Remember how the anti-Trump demonstrations were so vast they sent our president running to his phone to squeak out some angry tweets? I'm hoping the vast list of contributors to Resist Much/Obey Little: Inaugural Poems to the Resistance will do the same. I've got a piece in the book, and so do these people:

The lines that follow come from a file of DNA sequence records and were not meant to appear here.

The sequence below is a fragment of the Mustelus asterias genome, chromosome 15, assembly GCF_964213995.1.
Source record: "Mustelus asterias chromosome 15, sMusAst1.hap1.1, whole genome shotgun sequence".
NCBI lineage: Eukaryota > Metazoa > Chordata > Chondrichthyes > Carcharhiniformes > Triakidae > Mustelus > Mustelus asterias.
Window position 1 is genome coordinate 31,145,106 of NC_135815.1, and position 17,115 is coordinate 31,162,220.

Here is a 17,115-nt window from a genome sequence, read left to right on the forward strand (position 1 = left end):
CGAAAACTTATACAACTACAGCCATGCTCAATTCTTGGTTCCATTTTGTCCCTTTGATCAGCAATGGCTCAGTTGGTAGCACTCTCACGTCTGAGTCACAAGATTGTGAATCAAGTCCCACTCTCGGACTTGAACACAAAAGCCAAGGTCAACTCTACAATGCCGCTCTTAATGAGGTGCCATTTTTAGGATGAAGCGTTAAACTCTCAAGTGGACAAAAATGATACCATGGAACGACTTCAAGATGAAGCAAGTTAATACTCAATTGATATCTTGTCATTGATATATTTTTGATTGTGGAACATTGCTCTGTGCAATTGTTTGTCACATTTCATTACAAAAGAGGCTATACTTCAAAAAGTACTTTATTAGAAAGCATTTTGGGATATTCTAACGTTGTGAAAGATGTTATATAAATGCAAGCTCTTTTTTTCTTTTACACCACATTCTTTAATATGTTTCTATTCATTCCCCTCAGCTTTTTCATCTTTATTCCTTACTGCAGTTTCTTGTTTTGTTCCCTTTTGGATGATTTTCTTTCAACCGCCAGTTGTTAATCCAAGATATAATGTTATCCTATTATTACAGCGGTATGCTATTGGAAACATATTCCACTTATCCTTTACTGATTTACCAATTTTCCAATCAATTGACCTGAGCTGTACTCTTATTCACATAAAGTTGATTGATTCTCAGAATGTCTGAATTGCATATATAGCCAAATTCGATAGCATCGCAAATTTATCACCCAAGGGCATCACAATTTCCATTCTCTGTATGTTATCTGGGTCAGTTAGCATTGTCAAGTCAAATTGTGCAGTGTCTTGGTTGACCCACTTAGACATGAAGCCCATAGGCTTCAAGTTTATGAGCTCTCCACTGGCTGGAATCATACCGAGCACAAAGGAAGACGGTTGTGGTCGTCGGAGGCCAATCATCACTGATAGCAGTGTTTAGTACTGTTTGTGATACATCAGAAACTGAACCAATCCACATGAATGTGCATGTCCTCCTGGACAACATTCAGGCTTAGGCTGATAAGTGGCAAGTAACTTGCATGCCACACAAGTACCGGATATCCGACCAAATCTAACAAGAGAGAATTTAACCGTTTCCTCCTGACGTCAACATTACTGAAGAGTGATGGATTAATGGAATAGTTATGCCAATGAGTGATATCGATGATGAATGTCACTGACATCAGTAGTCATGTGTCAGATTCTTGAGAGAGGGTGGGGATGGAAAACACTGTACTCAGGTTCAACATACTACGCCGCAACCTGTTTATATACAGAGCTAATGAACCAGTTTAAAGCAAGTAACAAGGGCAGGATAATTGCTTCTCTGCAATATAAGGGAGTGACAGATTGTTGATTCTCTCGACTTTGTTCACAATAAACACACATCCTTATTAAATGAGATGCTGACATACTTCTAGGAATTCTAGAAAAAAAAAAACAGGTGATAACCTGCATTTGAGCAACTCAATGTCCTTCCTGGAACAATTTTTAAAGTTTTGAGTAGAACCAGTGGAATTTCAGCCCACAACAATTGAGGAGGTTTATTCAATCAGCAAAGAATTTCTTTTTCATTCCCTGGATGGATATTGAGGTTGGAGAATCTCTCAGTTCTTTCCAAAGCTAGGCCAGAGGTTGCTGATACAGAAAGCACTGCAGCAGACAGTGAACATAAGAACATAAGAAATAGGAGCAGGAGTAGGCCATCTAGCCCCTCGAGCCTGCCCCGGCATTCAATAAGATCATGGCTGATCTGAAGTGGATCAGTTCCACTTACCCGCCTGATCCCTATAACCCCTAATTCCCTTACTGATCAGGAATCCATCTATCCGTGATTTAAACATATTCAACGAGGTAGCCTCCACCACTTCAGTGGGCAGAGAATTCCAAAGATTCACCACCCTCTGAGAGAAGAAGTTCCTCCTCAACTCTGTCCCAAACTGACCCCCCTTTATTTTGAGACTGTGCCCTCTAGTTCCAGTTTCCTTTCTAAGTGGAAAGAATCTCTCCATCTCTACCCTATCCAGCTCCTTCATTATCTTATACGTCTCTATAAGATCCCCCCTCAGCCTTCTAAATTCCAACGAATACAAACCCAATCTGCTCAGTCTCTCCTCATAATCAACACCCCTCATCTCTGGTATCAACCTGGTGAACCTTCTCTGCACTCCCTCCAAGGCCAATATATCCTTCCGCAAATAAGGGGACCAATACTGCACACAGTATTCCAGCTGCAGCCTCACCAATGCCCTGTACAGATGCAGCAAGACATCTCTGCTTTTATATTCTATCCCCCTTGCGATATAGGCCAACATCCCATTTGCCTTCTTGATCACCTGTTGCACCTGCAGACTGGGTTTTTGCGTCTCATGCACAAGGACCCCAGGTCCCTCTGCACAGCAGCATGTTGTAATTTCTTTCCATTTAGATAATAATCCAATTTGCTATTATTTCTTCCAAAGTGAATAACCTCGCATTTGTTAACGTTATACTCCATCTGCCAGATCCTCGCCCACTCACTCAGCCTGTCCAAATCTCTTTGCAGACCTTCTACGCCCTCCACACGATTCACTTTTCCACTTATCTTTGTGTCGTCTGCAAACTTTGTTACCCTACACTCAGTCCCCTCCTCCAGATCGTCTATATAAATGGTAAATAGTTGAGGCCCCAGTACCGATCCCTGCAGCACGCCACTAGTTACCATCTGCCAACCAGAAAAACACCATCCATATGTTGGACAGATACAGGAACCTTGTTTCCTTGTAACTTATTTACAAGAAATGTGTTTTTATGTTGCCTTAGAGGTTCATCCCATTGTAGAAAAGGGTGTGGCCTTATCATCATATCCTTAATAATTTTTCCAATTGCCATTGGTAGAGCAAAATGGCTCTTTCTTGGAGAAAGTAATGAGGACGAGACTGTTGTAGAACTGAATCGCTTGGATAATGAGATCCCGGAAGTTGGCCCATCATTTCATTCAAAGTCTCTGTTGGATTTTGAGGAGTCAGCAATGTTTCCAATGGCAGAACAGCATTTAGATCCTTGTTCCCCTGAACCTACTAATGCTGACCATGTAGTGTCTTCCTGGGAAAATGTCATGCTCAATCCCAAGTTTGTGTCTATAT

Nibaldo Acero Nancy Agabian Andrés Ajens Youssef Alaoui Rosa Alcalá Charles Alexander Will Alexander William Allegrezza Caitlin M. Alvarez Joe Amato Bruce Andrews Robert Archambeau Bob Arnold JoAnn Balingit Barbara Barg John Beer Ana Belén López Rosebud Ben-Oni John M. Bennet Steve Benson Jay Besemer Stephen Bett Richard Blevins BLUNT RESEARCH GROUP Andrew R. Boettcher Kathy Bohinc Charles Borkhuis Dianne Borsenik Michael Boughn Kent Bowker John Bradley Susan Briante Alan Britt Christopher Brown Lee Ann Brown Laynie Browne John Burns Melissa Buzzeo Don Byrd Anthony Cappo Xánath Caraza Brenda Cárdenas Jessica Wilson Cárdenas Kristen Case Hayan Charara cris cheek Chin-In Chen Maxine Chernoff Abigail Child Wendy Chin-Tanner chiwan choi Andres Cisneros de la Cruz Franklin K. R. Cline Norma Cole Victor Coleman Ed Coletti Matthew Cooperman Michael Copperman Joshua Corey Paul Corman-Roberts Lydia Cortes Ricardo Cortez Cruz Curtis L. Crisler Garin Cycholl Lyle Daggett Beverly Dahlen Pedro Damian Bautista Chris Daniels Ruth Danon Jill Darling doris davenport Michael Davidson Jenny L. Davis Jean Day Terence Degnan Ian Demsky Lynne DeSilva-Johnson Reed Dickson Linh Dinh Dante Di Stefano Thom Donovan Johanna Drucker Andrew DuBois Alice O. Duggan Denise Duhamel Patrick Dunagan Rachel Blau DuPlessis Marcella Durand Patrick Durgin Tongo Eisen-Martin Stephen Ellis Clayton Eshleman Carrie Etter Amy Evans Tanya Evanson Jim Feast Robert Fernandez Crystal Field Guillermo Filice Castro Bonny Finberg Annie Finch Norman Finklestein Norman Fischer Kass Fleisher Lewis Freedman Lisa Freedman Ru Freeman Bill Freind Philip Fried Gloria Frym William Fuller Kelle Grace Gaddis Matt Gagnon Forrest Gander Edgar Garcia Drew Gardner Joseph Gastiger Galo Ghigliotto David Giannini Robert Gibbons Daniela Gioseffi Judith Goldman Larry Goodell Nada Gordon Noah Eli Gordon Jaki Shelton Green Peter Milne Greiner Myla Grier Whit Griffin Rosemary Griggs Gabriel Gudding Jeff Gundy Eduardo Guzmán Chávez Rob Halpern Janet Hamill q.r. hand jr., Daniel Y. Harris Roberto Harrison Carla Harryman Quintus Havis Marwa Helal Michael Heller Jeanne Heuving William Heyen Matt Hill Owen Hill Brenda Hillman Jack Hirschman Andrea Hollander Bob Holman Darrel Alejandro Holnes Christopher Howell Detrick Hughes Brenda Iijima Alan W. Jankowski Lisa Jarnot Edgar Artaud Jarry Paolo Javier Brooks Johnson Judith Johnson Kent Johnson Patricia Spears Jones Pierre Joris Janine Joseph Fady Joudah Michael Joyce Judy Juanita George Kalamaras Eliot Katz Vincent Katz Tim Keane Douglas Kearney Burt Kimmelman Basil King David Kirby Davy Knittle Robert Kocik Ron Kolm Anja Konig Irene Koronas Dean Kostos Dee Dee Kramer Sean Labrador y Manzano Mark Lamoureux Susanna Lang Ted Lardner David Lau Patrick Lawler Mercedes Lawry Ruth Lepson Ken Letko Andrew Levy erica lewis Susan Lewis Genny Lim R. Zamora Linmark Joan Logghe Janice A. Lowe Brian Lucas Nathaniel Mackey Steven Manuel Filip Marinovich Al Markowitz Shelly Marlow Jack Martin Valerie Martínez Paul Martinez-Pompa Siwar Masannat Farid Matuk Syreeta McFadden Rubén Medina Caits Meissner Miranda Mellis Edric Mesmer Philip Metres elena minor José-Luis Moctezuma Juan Morales Laura Moriarty Sarah Morrison Andrew Mossin Erin Moure Laura Mullen Eileen Myles Sawako Nakayasu Joe Napora Uche Nduka Paul Nelson Murat Nemet-Nejat Richard Newman Brian Ng Joey Nicoletti A.L. Nielsen Joseph Noble Urayoán Noel Linda Norton Nita Noveno Jules Nyquist Gabriel Ojeda-Sague Peter O’Leary Adrienne Oliver John Olson Sergio Ortiz Gordon Osing Alicia Ostriker Maureen Owen Joe Pan Tamas Panitz, tr. Soham Patel Julie Patton Ted Pearson José Peguero Michelle Peñaloza Craig Santos Perez Emmy Pérez Michael Peters NourbeSe Philip Wanda Phipps Wang Ping Robert Podgurski Julien Poirier Tina Posner Robert Priest Patrick Pritchett Chris Pusateri Ruben Quesada Alicia Jo Rabins Charles Rammelkamp Margaret Randall Amanda Ngoho Reavey Tennessee Reed Margaret Rhee John Rigney Marguerite María Rivas Sherry Robbins Mg Roberts Kirk Robinson Kit Robinson MaVi Robles-Castillo Lasantha Rodrigo Luis J. Rodriguez Ruben J. Rodriguez Pilar Rodríguez-Aranda Linda Rogers Michael Rothenberg Julie Rouse Joe Safdie Lisa Samuels Edward Sanders Larry Sawyer Jared Schickling Jason Schneiderman Danniel Schoonebeek Ilka Scobie Hugh Seidman Jesse Seldess Anis Shivani Larissa Shmailo Evie Shockley John Shoptaw Laura Shovan Ron Silliman Sandra Simonds Jonathan Skinner Austin Smith Gerard Smyth Megan Snyder-Camp BJ Soloy Alan Sondheim André Spears Dani Spinosa Eleni Stecopoulos Julia Stein Winifred Celeste Davis Stragand Chris Stroffolino Terese Svoboda Eileen R. Tabios Nathaniel Tarn Ken Taylor t thilleman Lorenzo Thomas John Tipton James Tolan Edwin Torres Rodrigo Toscano KC Trommer Keith Tuma Matt Turner Arysteides Turpana Peter Valente, tr. Kevin Vaughn Lisa Vihos R.A. Villanueva María Villatoro Moisés Villavicencio Barras Lina Ramona Vitkauskas, Fred Wah Anne Waldman Lewis Warsh Joshua Weiner Marjorie Welish Donald Wellman Ross Wheeler Frederick Whitehead Walt Whitman Charles Whittaker Tyrone Williams Morgan Grayce Willow Suzanne Wise Lissa Wolsak Heather Woods Jeffrey Cyphers Wright Anton Yakolev Daniel Zimmerman Marilyn Zuckerman